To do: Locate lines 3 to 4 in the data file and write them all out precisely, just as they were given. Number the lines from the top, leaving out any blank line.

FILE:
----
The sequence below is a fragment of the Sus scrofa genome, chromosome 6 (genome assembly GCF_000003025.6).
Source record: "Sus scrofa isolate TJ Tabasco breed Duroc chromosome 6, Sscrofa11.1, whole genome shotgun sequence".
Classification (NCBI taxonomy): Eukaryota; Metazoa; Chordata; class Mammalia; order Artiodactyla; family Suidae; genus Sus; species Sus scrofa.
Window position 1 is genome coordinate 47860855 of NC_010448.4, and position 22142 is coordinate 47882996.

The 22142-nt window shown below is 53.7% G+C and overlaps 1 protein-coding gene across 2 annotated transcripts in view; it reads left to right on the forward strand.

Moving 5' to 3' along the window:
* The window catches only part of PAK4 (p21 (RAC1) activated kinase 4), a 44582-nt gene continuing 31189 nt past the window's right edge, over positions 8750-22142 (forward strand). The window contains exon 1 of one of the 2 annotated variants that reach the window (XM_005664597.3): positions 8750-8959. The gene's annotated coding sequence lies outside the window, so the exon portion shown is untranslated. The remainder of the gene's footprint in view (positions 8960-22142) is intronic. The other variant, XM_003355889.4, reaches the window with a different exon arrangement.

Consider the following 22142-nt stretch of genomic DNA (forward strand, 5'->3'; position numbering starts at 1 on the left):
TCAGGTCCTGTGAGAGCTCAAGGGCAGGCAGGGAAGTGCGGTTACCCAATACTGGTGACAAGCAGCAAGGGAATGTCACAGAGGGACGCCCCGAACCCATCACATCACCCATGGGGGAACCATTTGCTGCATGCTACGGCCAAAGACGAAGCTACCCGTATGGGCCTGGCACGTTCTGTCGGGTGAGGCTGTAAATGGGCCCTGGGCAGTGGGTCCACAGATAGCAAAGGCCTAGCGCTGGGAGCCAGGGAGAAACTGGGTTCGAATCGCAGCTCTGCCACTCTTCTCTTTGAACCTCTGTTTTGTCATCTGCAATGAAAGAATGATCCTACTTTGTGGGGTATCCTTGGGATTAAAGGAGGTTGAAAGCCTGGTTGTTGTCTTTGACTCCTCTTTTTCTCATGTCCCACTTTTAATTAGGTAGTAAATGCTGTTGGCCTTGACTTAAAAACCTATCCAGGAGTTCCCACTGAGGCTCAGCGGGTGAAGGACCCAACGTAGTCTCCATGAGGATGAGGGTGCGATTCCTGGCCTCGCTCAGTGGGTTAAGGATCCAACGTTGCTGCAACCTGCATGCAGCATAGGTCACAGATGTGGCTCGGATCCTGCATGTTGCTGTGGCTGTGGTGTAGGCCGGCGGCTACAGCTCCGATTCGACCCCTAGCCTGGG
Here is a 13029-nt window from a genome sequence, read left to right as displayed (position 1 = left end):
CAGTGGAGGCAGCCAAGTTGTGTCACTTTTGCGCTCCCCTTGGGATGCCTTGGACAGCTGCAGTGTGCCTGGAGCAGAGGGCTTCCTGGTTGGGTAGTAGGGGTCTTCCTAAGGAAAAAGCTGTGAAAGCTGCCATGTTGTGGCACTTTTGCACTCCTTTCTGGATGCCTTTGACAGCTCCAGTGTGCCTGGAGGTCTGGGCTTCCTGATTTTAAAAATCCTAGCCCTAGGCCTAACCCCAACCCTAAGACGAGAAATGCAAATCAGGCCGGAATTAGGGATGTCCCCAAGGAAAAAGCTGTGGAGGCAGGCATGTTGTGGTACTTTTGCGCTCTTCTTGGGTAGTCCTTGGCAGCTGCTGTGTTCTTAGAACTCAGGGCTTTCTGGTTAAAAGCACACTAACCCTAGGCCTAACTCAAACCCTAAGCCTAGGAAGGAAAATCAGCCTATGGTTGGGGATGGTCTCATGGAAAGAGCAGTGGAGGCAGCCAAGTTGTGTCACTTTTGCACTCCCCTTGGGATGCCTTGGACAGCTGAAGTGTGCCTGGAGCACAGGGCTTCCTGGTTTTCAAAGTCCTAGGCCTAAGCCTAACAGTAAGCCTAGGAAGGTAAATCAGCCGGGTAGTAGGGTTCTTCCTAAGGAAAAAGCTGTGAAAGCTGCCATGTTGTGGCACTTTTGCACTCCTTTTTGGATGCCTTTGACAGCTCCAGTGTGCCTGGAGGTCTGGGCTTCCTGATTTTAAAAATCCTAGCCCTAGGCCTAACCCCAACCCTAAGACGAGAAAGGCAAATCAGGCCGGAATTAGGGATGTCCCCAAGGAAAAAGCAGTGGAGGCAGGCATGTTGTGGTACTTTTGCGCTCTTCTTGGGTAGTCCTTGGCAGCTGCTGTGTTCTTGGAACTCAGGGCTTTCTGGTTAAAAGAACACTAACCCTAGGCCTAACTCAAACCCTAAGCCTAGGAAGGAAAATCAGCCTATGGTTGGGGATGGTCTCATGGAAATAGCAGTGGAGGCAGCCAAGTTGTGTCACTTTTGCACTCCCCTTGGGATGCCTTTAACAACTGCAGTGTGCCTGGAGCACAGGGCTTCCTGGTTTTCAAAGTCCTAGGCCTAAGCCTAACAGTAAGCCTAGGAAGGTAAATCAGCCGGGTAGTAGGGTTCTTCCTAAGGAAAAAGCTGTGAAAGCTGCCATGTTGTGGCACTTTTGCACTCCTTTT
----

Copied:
Classification (NCBI taxonomy): Eukaryota; Metazoa; Chordata; class Mammalia; order Artiodactyla; family Suidae; genus Sus; species Sus scrofa.
Window position 1 is genome coordinate 47860855 of NC_010448.4, and position 22142 is coordinate 47882996.